Most candidates gained phony hits at the Google post-NH Primary. Unaccountably, Fred Thompson and John Edwards swapped third and fifth place. The ways of the Google are mysterious indeed …
|Query String||Hit Count||Change Since|
|"Ron Paul" phony||241,000||+27,000|
|"Hillary Clinton" phony||234,000||+24,000|
|"Fred Thompson" phony||186,000||+39,000|
|"Barack Obama" phony||184,000||+14,000|
|"John Edwards" phony||173,000||-3,000|
|"Mitt Romney" phony||158,000||+15,000|
|"John McCain" phony||157,000||+16,000|
|"Mike Huckabee" phony||140,000||+11,000|
|"Rudy Giuliani" phony||124,000||+1,000|
|"Dennis Kucinich" phony||79,300||-3,500|
As always, amusing accusations of phoniness are always dogging our candidates:
At Townhall, Michael Medved highlights recent CNN polls that show Romney
doing poorly in head-to-head matchups against Clinton and Obama.
After spending more money than his major opponents combined, Romney appears more and more clearly unelectable, and a Saturday column by Gail Collins in the New York Times gives a clear explanation why. "Unfortunately, there's something about Romney's perfect grooming, his malleability and his gee-whiz aura that seems to really irritate both the other candidates and the voters," she writes. "What bothers voters about Romney, as it turns out, is not his Mormonism but his inherent Mitt-ness."This may be the only time Gail Collins was quoted approvingly by anyone at Townhall.
She's right, of course. As I've said repeatedly over the last several weeks, the problem for Romney isn;t his faith, it's his phoniness. It's even worse to see that in-authenticity combined with an all-too-visible mean and nasty streak in going after his rivals.
Pejman Yousefzadeh is also quite put
out with Romney's approach to campaigning in the
economically-moribund state of Michigan:
One would think that Mitt Romney would use his hard-won credentials in the business world to work and introduce free market solutions (a.k.a. "the only solutions that have a sand castle's chance in an earthquake of working") to Michigan's problems.Pejman bemoans Romney's facile abandonment of free market principles when it's convenient to pander to the American auto industry. He also points out that McCain and Huckabee aren't much better on this score.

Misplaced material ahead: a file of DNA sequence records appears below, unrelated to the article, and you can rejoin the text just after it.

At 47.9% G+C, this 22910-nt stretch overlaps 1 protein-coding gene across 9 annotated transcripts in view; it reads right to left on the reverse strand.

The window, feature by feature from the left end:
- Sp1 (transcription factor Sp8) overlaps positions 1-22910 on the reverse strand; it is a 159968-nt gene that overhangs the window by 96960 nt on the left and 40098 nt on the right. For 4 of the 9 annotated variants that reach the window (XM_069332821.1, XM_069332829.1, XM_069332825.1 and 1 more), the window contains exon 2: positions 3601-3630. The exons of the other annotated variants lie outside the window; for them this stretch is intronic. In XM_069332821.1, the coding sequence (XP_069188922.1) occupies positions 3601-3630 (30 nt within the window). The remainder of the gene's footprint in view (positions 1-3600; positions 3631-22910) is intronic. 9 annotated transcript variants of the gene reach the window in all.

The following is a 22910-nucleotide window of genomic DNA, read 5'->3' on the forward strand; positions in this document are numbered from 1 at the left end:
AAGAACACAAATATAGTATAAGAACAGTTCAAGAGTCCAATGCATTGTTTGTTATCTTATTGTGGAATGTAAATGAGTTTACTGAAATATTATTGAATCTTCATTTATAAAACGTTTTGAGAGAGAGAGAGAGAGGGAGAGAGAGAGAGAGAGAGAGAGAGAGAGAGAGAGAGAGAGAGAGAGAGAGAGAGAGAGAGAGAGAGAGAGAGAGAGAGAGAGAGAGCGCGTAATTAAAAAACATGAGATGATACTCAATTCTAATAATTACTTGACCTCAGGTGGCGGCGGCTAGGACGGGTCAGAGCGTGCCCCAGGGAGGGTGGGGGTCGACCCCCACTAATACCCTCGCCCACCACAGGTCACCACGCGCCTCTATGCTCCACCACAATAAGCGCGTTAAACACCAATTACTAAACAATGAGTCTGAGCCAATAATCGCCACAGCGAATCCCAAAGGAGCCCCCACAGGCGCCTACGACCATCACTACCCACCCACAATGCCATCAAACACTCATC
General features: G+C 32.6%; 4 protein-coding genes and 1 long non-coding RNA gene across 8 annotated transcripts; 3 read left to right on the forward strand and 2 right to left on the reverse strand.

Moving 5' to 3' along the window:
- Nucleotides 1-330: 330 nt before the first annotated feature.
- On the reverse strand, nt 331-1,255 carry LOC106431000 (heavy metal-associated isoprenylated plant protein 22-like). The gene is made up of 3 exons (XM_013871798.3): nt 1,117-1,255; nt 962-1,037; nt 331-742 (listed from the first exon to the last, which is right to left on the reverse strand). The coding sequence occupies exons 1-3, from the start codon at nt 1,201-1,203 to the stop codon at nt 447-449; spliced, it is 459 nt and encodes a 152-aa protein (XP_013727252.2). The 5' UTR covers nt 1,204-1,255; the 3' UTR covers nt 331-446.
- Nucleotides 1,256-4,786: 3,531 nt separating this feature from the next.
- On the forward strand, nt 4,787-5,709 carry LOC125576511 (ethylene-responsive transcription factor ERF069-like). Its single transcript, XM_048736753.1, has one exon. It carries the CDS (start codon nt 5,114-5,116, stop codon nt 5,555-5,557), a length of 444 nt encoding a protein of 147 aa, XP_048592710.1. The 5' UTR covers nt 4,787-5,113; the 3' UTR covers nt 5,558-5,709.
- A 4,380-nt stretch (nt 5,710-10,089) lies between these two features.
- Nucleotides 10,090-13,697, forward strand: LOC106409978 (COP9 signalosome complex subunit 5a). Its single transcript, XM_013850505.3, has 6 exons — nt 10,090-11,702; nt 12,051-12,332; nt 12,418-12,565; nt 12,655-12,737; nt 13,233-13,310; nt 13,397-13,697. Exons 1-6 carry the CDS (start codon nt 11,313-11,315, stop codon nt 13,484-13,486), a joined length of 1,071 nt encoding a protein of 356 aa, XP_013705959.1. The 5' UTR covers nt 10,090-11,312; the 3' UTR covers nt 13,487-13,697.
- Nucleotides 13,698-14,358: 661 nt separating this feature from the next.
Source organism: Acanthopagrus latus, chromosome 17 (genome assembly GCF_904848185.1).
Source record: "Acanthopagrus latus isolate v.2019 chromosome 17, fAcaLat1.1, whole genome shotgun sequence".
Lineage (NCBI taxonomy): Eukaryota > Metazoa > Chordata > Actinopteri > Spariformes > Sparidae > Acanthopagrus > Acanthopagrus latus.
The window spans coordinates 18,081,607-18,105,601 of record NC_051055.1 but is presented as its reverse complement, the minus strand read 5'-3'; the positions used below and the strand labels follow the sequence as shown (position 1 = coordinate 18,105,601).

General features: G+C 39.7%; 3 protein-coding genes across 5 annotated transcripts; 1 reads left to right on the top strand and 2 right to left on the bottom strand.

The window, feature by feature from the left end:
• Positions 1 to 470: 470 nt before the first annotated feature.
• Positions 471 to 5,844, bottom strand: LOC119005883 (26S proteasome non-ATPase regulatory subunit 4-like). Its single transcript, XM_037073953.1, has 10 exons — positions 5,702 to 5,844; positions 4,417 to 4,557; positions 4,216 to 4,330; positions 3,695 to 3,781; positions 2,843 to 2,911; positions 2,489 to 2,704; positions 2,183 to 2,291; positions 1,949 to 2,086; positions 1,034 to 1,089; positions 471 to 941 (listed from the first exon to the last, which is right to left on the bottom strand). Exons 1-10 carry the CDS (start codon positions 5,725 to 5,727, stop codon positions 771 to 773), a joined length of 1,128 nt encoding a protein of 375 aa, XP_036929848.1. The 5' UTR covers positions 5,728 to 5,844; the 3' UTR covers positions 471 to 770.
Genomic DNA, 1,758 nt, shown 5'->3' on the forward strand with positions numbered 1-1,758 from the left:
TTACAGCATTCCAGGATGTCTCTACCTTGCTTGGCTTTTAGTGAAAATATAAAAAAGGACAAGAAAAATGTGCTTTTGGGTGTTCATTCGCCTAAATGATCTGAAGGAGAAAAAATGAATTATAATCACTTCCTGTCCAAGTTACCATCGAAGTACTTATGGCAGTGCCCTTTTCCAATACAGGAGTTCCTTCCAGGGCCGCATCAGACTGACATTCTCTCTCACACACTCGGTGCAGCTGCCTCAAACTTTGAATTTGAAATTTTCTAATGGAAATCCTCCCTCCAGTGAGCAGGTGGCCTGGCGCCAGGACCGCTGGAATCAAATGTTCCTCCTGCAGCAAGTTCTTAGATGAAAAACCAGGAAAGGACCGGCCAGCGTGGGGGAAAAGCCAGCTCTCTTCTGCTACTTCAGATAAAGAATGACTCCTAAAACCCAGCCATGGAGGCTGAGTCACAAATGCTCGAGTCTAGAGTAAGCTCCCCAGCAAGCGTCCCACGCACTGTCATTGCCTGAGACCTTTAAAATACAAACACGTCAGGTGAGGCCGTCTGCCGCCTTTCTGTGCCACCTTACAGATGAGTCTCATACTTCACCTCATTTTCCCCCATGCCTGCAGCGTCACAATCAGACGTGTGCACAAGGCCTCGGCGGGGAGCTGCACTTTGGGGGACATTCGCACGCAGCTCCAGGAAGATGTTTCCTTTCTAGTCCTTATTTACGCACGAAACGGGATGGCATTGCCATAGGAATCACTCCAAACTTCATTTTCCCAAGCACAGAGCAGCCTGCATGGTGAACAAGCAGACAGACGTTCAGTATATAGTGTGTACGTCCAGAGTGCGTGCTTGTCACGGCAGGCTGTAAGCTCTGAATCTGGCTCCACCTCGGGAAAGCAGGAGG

Instead, Romney says this: "What I'm critical of is the absence of a federal policy designed to strengthen the U.S. automotive sector and manufacturing general."
Hillary Clinton was on "Meet the Press" yesterday,
claiming that progress in Iraq is due to …, well, her:
The point of the surge was to quickly move the Iraqi government and Iraqi people. That is only now beginning to happen, and I believe in large measure because the Iraqi government, they watch us, they listen to us. I know very well that they follow everything that I say.Over at Power Line, Scott posts a response to Hillary from a soldier serviing in Iraq:
Having just gotten back from Iraq about a month ago, I'm stunned to see Hillary Clinton taking credit for the progress (political and otherwise) going on in Iraq. While she was jetting around the country, raising money for her personal political ambitions, I was riding around the streets of Iraq, fighting terrorists and raising the hopes of people I don't even know. For Clinton to suggest that her promises of future policies had more effect on the improvements in Iraq than even ONE of our soldiers is disgraceful and insulting. I will not allow her to take credit for the results of our hard work, especially when she opposed the policy to give us the help we needed ( i.e., the surge).Hey, you know what? It's not only disgraceful and insulting; it's also phony.